AS I write, the polling stations in Rutherglen are still open. It is therefore somewhat perilous for me to offer what amounts to a pre-mortem of the result, however, with some trepidation, here I go.

If Labour wins, then what we are witnessing is, in some senses, precisely what we are supposed to witness. The SNP has been in power for a remarkable 16 years in Scotland, and the Tories for 13 years throughout the UK. Their opposition, Labour, has been enjoying a resurgence in the polls, and both governments are in the middle of their current terms of office. It is entirely normal, and indeed expected, for oppositions to win by-elections as voters in a single constituency are encouraged by the peer pressure of the rest of the country to give the government a bloody nose.

That level of expectation can cause problems. A Labour win in Boris Johnson’s constituency of Uxbridge and South Ruislip was "baked-in" when a by-election was held there earlier this year, and the Tories’ surprise victory, credited to opposition to London Mayor Sadiq Khan’s ultra-low emission zone proposal, has been directly responsible for a significant shift in the Government’s policies on net zero, as well as a degree of introspection within Labour.

Read more by Andy Maciver: Why can’t the Tories see they’re on a hiding to nothing?

In Rutherglen and Hamilton West, the "bake-in"’ is sufficient to deem that Anas Sarwar’s Labour should win with something around 50 per cent of the vote.

This is the SNP’s 11th most marginal seat in Scotland, with less than a five per cent swing required. Combine that with the fact that the incumbent MP, Margaret Ferrier, was arrested and charged by the police, and subsequently suspended from the House of Commons, for a gross breach of Covid regulations, and it becomes one of the clearest-cut by-election shoo-ins you will ever see.

In that sense, the by-election carries more risk for Mr Sarwar than for his SNP opposite number, Humza Yousaf. Mr Yousaf is expected to lose, and if that happens I would be amazed if he does anything other than blame the defeat on Ms Ferrier and attempts to move the narrative on.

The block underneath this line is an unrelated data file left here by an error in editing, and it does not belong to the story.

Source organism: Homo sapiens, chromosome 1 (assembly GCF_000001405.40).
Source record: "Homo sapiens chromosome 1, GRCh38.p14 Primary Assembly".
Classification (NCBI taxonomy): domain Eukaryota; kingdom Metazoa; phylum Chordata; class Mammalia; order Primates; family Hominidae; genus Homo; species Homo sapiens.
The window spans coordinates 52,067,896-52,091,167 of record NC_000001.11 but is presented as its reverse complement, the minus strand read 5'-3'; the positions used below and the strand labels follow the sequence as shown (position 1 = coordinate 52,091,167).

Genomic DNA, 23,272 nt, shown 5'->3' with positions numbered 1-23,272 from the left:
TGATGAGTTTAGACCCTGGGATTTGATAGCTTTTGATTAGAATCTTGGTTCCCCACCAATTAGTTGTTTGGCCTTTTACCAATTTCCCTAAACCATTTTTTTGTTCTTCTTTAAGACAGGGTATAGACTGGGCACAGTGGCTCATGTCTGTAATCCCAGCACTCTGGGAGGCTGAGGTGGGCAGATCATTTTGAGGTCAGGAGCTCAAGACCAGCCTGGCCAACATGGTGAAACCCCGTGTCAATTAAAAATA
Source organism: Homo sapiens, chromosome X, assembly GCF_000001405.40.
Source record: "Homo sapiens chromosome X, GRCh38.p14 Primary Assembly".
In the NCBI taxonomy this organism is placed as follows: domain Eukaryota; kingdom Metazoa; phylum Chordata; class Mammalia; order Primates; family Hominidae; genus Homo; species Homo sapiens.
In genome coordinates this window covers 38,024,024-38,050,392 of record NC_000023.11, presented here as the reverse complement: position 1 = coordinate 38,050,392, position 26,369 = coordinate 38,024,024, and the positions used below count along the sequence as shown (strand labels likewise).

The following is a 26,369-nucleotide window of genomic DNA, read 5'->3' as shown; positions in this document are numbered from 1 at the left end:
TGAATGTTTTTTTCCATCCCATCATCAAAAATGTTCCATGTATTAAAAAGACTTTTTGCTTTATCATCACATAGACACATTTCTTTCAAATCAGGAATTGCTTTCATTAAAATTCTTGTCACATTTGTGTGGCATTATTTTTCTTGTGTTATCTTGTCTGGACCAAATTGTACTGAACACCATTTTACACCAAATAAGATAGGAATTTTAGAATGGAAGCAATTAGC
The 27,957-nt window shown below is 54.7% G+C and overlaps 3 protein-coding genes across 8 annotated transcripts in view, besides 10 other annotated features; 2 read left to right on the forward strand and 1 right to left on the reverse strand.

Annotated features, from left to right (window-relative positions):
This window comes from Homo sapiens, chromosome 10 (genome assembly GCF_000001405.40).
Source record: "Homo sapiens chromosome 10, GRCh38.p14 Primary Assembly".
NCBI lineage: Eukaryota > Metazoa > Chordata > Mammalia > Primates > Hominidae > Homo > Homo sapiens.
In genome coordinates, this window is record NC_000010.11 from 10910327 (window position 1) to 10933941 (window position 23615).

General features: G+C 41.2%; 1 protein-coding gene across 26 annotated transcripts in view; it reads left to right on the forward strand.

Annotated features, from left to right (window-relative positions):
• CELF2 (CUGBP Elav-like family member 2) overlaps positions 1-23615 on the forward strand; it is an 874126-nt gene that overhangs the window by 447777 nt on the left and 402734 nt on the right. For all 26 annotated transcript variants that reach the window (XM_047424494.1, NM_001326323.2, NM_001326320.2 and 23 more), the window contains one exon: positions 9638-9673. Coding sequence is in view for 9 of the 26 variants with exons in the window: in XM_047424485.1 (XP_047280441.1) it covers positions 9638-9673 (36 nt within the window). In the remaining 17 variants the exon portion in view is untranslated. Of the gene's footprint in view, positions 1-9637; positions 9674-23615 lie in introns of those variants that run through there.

Not so for Mr Sarwar. Polling has Labour anywhere from a few points behind, to neck-and-neck with the SNP going into next year’s General Election. With at least 10 of Scotland’s 57 seats expected to remain with either the Tories or the Liberal Democrats, Labour and the SNP are fighting it out over the other 47, give or take a couple.

Labour, currently on one, has a long, long way to climb, and failing to win a seat such as Rutherglen and Hamilton West, or the two constituencies into which it will be split at the General Election, following boundary changes, would lead us to question whether it could even reach double-figures next year, let alone the 20-plus seats pollsters and commentators and currently predicting will turn red.

So if Labour loses, expect mild panic in its ranks. If, on the other hand, it wins, expect business as usual very swiftly.

Read more by Andy Maciver: What Scotland needs now is a Labour/SNP alliance 

However, this is not to downplay the significance of the shift that is happening in Scottish politics, of which this expected victory is part. There is a new business as usual, and it involves the SNP’s vice-like grip on power slipping away. It involves an SNP which has peaked and which, to steal a phrase from Rory McIlroy after last weekend’s Ryder Cup, is on the back nine of its time in power.

If you are watching, listening to, or reading about a Labour win tomorrow morning, you are witness to the first piece of real electoral evidence of this new era. Scotland’s 24-year-old devolution era can be split in two. There was the pre-2011 part, during which independence was off the table, and there was the post-2011 part, where it has been very firmly on the table.

Tomorrow, after a Labour win, we have confirmation of what, realistically, most of us already knew, which is that independence is now in the longest of the long grass. If Labour wins, it is confirmation of a trend which is very likely to lead to a Scottish Parliament election, in 2026, which will return a majority of Scotland’s 129 MSPs who wish Scotland to remain in the UK, and a minority who wish it to leave.

It is a trend which is highly likely to lead to a Scottish Parliament more similar to the one existing from 2007 to 2011, with a relatively equal SNP and Labour, and one of them forced into some form of collaborative government with the help of minorities, perhaps across the constitutional divide. And a Scottish Parliament which does not have the votes to ask Westminster for an independence referendum.

This by-election, as a single event, will be forgotten quickly. But, if the pollsters and pundits were right about the outcome, we have all witnessed the event that political historians will reference when they talk about the time we knew, for sure, that our world had changed.